Public Access to Data is Essential

Letter to the Editor

David Randall, Stan Young and Warren Kindzierski

Last November Nature published an editorial opposing the Environment Protection Agency's proposed rule, "Strengthening Transparency in Regulatory Science." S. Stanley Young (Director, National Association of Scholars' Shifting Sands Project), Warren Kindzierski (University of Alberta), and David Randall (Director of Research, National Association of Scholars) sent in a letter stating briefly the reasons that Nature ought to support the rule—in the interest of reproducible science. Nature has declined to publish the letter. We post it here.

Dear Editor:

Scientists frequently discover that an entire discipline has proceeded down a blind alley. Begley and Ellis gave experimental biology a wake-up call (see Nature 483, 531–533; 2012). Psychology is sorting out its own replication crisis. A Nature survey of ~1500 scientists revealed that ~90% considered science to be suffering a systemic crisis (Nature 533, 452–454; 2016). Environmental epidemiology merits re-examination as much as any other discipline. Scientists can only correct course by re-examining their data sets; public access to data is essential.


Researchers should unite in support of the US Environmental Protection Agency’s proposed requirement for data access, not against it (see Nature 575 415;2019). The US Food and Drug Administration and the European Medicines Agency both require their access to clinical and observational data. Multiple journals require authors to make their data available: Nature, Science, Royal Society B, PNAS, etc. The entire research output of experimental biology was called into question (see Nature 483, 531–533;2012) when it was reported that 47 out of 53 experimental biology claims could not be replicated; many research labs could not replicate their own findings. Nature’s editors claim that the science is settled concerning the health effects of air quality, but that claim relies on old research long since subjected to substantial and unrebutted criticisms, and neglects to account for several recent, large, well-conducted negative studies (see Critical Reviews in Toxicology 49 85-94;2019 and references cited therein). In the CRT study, a meta-analysis using 34 base papers is examined for air quality components (particulate matter (PM10 and PM2.5), carbon monoxide, nitrogen dioxide, sulphur dioxide, and ozone) and induction of heart attacks. The number of statistical tests possible in the base papers were large, median = 12,288 (interquartile range = 2496 − 58,368), so there is ample opportunity for selective reporting. For all six air components, the shapes of p-value plots were consistent with the possibility of “p-hacking”—analysis manipulation to obtain small p-values. The extensive heterogeneity of findings strongly suggests that the air quality literature may have been affected by different aspects of the replication crisis. In these circumstances, the EPA’s call for open data access seems eminently reasonable and in keeping with a key requirement of science. Nature should be at the forefront of the fight for fully reproducible science, not opposing it.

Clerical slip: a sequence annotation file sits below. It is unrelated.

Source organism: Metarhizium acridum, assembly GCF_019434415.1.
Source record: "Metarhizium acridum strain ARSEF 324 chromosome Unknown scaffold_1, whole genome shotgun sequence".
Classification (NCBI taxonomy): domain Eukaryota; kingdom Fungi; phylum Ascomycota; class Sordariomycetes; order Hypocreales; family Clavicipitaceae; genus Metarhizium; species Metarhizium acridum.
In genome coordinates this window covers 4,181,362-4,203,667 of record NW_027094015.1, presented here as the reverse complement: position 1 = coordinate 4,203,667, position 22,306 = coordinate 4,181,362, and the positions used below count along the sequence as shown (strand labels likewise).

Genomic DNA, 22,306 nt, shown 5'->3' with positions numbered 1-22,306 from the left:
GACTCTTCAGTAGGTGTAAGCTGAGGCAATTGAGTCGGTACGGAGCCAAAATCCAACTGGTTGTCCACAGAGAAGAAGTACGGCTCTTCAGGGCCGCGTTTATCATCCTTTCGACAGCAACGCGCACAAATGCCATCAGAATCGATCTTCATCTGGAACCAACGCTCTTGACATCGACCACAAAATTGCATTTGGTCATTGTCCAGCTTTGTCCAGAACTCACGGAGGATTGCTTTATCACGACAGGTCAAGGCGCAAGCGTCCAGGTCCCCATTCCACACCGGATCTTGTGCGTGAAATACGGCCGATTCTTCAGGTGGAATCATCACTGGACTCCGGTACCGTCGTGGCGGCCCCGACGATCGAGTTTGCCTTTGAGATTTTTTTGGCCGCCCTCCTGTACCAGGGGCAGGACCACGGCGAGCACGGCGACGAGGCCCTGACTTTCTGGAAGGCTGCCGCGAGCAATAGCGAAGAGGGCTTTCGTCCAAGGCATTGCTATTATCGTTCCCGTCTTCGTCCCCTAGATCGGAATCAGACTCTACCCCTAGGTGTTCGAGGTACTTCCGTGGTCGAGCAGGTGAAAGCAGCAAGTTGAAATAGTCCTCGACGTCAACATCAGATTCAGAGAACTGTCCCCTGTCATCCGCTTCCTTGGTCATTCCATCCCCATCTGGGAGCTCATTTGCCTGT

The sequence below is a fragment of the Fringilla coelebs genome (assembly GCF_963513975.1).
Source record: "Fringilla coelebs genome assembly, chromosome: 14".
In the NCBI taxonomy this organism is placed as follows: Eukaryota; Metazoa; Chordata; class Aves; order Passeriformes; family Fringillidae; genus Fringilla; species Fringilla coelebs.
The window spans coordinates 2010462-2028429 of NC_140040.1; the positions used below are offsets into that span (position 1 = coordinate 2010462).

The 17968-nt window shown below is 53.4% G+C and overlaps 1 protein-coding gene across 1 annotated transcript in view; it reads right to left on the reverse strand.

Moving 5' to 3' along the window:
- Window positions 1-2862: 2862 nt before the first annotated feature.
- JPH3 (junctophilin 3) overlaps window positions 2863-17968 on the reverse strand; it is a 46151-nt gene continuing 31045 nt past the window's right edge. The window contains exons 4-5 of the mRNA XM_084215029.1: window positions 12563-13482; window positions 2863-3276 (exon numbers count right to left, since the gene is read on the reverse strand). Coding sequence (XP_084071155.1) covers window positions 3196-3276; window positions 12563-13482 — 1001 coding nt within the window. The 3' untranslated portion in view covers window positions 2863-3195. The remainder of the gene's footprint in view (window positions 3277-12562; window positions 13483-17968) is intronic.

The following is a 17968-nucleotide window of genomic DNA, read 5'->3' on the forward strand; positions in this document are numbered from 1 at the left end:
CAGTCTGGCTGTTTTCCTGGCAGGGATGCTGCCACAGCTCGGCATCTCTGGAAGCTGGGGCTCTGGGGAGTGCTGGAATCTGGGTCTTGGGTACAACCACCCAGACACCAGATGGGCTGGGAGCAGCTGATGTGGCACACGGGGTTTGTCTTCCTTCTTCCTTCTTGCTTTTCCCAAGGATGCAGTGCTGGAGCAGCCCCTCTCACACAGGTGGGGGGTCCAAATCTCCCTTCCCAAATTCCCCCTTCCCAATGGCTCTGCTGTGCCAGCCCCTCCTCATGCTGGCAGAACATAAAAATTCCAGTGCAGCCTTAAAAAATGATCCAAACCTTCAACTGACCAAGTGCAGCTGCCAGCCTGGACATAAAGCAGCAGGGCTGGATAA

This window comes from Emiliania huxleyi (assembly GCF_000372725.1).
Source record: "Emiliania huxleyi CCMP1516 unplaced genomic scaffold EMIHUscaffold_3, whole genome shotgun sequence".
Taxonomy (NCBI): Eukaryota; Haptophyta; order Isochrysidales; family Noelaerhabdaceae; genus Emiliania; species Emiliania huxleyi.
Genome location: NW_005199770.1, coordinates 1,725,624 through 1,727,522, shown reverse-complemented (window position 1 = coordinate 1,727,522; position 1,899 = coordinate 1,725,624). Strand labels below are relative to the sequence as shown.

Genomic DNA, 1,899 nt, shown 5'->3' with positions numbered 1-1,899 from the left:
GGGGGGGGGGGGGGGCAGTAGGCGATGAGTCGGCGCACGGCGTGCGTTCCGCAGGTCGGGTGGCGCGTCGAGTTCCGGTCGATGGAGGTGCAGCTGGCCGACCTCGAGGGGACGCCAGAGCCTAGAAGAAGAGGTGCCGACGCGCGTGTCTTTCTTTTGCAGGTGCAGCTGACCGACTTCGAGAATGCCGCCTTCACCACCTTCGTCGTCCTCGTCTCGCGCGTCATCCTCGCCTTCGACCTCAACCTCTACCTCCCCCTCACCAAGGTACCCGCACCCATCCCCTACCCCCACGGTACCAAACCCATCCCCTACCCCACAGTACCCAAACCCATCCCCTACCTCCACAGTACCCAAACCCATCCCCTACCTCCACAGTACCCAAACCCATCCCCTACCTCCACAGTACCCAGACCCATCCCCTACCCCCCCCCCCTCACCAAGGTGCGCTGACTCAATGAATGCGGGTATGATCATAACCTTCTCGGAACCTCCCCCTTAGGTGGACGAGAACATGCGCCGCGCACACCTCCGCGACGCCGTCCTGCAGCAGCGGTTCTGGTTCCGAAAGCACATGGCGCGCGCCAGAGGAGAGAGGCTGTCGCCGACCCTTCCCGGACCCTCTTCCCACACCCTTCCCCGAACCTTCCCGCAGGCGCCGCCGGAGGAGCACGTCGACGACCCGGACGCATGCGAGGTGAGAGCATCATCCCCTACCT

References (3)

Researchers must unite against US environment agency’s attack on scientific evidence.
Nature 575 (21 November 2019) 415, doi:10.1038/d41586-019-03526-z.

Begley CG, Ellis LM. 2012. Raise standards for preclinical cancer research. Nature 483, 531–533, doi:10.1038/483531a.

Young SS, Kindzierski KB. 2019. Evaluation of a meta-analysis of air quality and heart attacks, a case study, Critical Reviews in Toxicology, doi:10.1080/10408444.2019.1576587 See also arXiv:1904.01676.

Image: Stadtbibliothek, Stuttgart-Mitte, Stuttgart, Baden-Württemberg, Deutschland by Tobias Fischer on Unsplash

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